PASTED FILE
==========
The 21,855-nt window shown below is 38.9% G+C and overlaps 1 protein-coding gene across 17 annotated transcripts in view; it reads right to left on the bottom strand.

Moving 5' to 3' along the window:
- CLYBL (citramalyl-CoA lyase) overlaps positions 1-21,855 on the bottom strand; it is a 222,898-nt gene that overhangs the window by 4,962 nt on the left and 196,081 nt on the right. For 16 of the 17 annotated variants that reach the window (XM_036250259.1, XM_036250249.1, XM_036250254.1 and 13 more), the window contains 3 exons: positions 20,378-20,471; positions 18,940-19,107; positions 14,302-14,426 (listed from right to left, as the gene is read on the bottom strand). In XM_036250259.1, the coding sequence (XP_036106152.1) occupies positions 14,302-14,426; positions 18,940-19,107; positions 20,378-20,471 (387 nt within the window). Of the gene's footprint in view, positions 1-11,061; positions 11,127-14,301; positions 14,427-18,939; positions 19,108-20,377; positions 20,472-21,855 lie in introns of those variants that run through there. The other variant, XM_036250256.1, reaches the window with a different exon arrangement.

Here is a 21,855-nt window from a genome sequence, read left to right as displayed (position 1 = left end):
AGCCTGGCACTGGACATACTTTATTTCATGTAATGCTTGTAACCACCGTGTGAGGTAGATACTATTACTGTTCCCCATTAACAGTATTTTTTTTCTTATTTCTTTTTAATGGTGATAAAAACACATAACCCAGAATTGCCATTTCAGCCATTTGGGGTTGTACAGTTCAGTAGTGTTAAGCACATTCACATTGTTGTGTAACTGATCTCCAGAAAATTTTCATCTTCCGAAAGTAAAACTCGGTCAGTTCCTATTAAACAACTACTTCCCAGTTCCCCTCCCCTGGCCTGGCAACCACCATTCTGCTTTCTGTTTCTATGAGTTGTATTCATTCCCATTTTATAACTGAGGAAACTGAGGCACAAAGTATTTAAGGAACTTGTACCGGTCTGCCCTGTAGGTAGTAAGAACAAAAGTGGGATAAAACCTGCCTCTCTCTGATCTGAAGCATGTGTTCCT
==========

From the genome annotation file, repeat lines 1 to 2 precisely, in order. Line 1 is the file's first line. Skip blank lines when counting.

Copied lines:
The 21,855-nt window shown below is 38.9% G+C and overlaps 1 protein-coding gene across 17 annotated transcripts in view; it reads right to left on the bottom strand.

Moving 5' to 3' along the window: